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Trump To Talk Tax Code Overhaul With Key Members of Congress


President Trump is set to meet today with key members of Congress to discuss his push to overhaul the tax code. After months of private conversations, that effort is shifting into high gear. And at the center of the administration's efforts is Gary Cohn, the former Goldman Sachs executive who directs the National Economic Council. As NPR's Scott Horsley reports, there were rumors Cohn might leave the White House before the tax push even got off the ground.

SCOTT HORSLEY, BYLINE: Donald Trump campaigned on a promise to grow the economy. And as Gary Cohn told reporters last month, fixing taxes is a key part of that.


GARY COHN: We just spent literally the morning upstairs working on our tax reform plan, tax reform roll out. We are going to hit the ground running. We know we have to get that done.

HORSLEY: Cohn's outline for a big tax rollout was largely overlooked, though. That's because moments earlier, the president stood in the lobby of Trump Tower and waffled on who was to blame for a violent white supremacist rally three days earlier in Charlottesville, Va.


PRESIDENT DONALD TRUMP: You also had people that were very fine people on both sides.

HORSLEY: Cohn, who's Jewish, listened in dismay as Trump appeared to defend those who marched alongside neo-Nazis and the KKK. He later told The Financial Times, the administration can and must do better to condemn such groups. Cohn also said he faced enormous pressure to quit over the president's remarks. Just the rumor he might leave the White House sent the Dow Jones tumbling more than 270 points. CNBC commentator, Jeffrey Sonnenfeld, says that's a measure of how Wall Street views Cohn's influence.


JEFFREY SONNENFELD: I think if he steps away, it would crash the markets. There's a lot of faith that he's going to help carry through the tax reform that people are looking for, if not, also the deregulatory agenda.

HORSLEY: In the end, after what he called numerous private conversations with the president, Cohn decided to stay on at the White House. That was no surprise to Richie Schaeffer, a friend and former chairman of the New York Mercantile Exchange.

RICHARD SCHAEFFER: Gary has never, ever, ever been a quitter. And if he believes he can bring value, in this case to America, he will stay with it until he succeeds.

HORSLEY: Success for Cohn was not always assured. Growing up in Cleveland, he had dyslexia and struggled in school. A teacher told his parents he'd be lucky to find work as a truck driver. Cohn told students at American University he bluffed his way into a Wall Street job interview while sharing a cab to the airport with a commodities trader.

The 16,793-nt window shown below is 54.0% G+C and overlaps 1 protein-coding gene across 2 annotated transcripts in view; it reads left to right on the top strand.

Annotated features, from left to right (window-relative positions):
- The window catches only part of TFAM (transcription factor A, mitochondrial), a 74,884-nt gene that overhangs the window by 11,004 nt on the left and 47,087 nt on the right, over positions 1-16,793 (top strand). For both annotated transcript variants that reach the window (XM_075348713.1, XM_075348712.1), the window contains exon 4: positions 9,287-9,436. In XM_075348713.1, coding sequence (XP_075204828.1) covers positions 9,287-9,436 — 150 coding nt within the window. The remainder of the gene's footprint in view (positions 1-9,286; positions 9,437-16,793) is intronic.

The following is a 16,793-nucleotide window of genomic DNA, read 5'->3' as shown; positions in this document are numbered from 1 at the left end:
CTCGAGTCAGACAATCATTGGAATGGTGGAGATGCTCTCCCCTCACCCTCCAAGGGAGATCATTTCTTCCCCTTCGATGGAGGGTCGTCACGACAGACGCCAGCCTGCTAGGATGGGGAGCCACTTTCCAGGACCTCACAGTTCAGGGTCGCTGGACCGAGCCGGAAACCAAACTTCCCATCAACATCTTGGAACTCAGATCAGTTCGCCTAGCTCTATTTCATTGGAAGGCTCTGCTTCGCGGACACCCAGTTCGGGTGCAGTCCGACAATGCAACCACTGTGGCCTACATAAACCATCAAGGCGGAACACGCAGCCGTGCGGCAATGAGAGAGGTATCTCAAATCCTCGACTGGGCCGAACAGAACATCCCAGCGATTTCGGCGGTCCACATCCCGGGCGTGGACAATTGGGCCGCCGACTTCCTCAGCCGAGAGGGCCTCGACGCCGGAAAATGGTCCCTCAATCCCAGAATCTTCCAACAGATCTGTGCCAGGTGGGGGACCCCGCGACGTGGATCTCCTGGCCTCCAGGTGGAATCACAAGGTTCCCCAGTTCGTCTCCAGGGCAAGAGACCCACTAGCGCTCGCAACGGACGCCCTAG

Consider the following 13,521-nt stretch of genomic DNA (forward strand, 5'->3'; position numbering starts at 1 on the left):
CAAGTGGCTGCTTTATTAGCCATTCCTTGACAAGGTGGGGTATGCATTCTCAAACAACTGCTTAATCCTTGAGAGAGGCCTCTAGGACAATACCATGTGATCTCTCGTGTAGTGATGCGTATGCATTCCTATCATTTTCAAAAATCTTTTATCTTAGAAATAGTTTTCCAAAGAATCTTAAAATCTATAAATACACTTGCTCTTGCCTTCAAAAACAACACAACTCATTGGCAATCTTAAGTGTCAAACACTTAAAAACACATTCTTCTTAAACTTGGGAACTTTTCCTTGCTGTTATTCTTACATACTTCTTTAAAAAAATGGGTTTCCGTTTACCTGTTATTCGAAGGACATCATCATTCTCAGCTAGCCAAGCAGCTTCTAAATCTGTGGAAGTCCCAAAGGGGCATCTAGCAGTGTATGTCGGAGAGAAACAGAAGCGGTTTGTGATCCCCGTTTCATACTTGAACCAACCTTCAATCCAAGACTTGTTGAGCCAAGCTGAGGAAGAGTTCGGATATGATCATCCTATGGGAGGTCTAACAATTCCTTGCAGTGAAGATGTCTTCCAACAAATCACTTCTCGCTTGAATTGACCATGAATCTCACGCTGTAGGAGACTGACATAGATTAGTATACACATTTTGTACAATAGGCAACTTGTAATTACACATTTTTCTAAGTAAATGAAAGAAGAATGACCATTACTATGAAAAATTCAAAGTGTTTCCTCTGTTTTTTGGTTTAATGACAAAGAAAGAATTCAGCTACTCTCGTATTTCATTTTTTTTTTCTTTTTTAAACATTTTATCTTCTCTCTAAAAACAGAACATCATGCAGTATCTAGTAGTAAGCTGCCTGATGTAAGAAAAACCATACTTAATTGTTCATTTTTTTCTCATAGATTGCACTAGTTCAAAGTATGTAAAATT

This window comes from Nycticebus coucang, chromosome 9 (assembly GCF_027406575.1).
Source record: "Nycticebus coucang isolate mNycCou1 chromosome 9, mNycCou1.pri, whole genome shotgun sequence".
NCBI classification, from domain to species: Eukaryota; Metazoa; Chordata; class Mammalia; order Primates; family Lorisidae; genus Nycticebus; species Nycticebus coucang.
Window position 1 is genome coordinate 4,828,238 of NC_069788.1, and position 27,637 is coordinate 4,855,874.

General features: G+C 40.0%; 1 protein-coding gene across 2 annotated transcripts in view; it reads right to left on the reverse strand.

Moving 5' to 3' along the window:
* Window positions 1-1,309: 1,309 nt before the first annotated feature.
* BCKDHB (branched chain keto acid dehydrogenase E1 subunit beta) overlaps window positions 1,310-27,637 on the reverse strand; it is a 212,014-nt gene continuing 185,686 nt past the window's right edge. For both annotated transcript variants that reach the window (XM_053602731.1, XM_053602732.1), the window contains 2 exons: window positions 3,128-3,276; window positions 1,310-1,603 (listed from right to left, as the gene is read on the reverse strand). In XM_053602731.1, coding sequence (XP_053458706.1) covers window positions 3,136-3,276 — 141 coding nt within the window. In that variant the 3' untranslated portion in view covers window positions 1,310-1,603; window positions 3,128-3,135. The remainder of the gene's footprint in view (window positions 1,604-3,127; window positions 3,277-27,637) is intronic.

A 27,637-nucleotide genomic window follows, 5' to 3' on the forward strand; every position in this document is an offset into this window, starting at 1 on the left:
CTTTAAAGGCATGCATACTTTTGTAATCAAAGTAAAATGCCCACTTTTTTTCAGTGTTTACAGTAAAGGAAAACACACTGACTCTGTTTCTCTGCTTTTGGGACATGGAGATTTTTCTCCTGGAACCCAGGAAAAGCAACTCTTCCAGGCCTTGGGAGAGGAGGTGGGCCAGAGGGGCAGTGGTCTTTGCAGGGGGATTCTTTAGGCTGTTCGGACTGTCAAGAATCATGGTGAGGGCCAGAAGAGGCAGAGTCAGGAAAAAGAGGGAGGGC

COHN: By the end of the taxi ride, he says what do you know about options? I told I know everything. He said, great.

HORSLEY: Actually, Cohn didn't know anything about options, but that didn't stop him.


COHN: First stop on the way in from the airport was the bookstore. I bought the...


COHN: ...McMillon "Options As A Strategic Investment" book and read it four times. As I said, dyslexic guy, read it four times over the course of the weekend.

HORSLEY: He got the job and eventually climbed the ranks to become president of Goldman Sachs. He told an audience at Sacred Heart University, success doesn't necessarily come from betting right the first time, but rather, from adjusting quickly when the market tells you you're wrong.


COHN: I'm really good at making mistakes. And you have to be good at making mistakes if you want to thrive in life but don't make the same mistake twice.

HORSLEY: Cohn helped steer Goldman Sachs through the mortgage meltdown that destroyed other Wall Street firms. And he was richly rewarded with hundreds of millions of dollars. He's one of at least half dozen Goldman alums to land jobs in the Trump administration, which hardly squares with the president's populist promise to drain the swamp. But Cohn's friend and former super agent, Michael Ovitz, says Cohn's ability to course correct will be just as valuable in Washington.

MICHAEL OVITZ: You have to be able to admit you're on the wrong side of the fence. And you got to get over to the middle or to the other side without any ego problems. And I've always found Gary to be ego-less, frankly.

HORSLEY: A fragile ego might have been bruised last week when Trump kicked off his tax campaign in Springfield, Mo., praising the secretaries of treasury and commerce but making no mention of Cohn. Some saw that as payback for Cohn's criticism of Trump's Charlottesville remarks. But White House spokeswoman Sarah Sanders insists the omission was not a snub.


SARAH HUCKABEE SANDERS: The president's made very clear this is a top priority for him, for his administration. And Gary is one the people leading the charge in that effort for him and will continue to do that.

HORSLEY: Cohn, a registered Democrat, has already outlasted West Wing rivals like Steve Bannon - the self-described nationalist who pilloried Cohn and other globalist in the White House. His friend Ovitz says, having started the push for a new tax code, Cohn is committed to seeing it through. Scott Horsley, NPR News, Washington.

(SOUNDBITE OF EDAMAME'S "I'M (HERE WITH YOU)") Transcript provided by NPR, Copyright NPR.

Scott Horsley is NPR's Chief Economics Correspondent. He reports on ups and downs in the national economy as well as fault lines between booming and busting communities.
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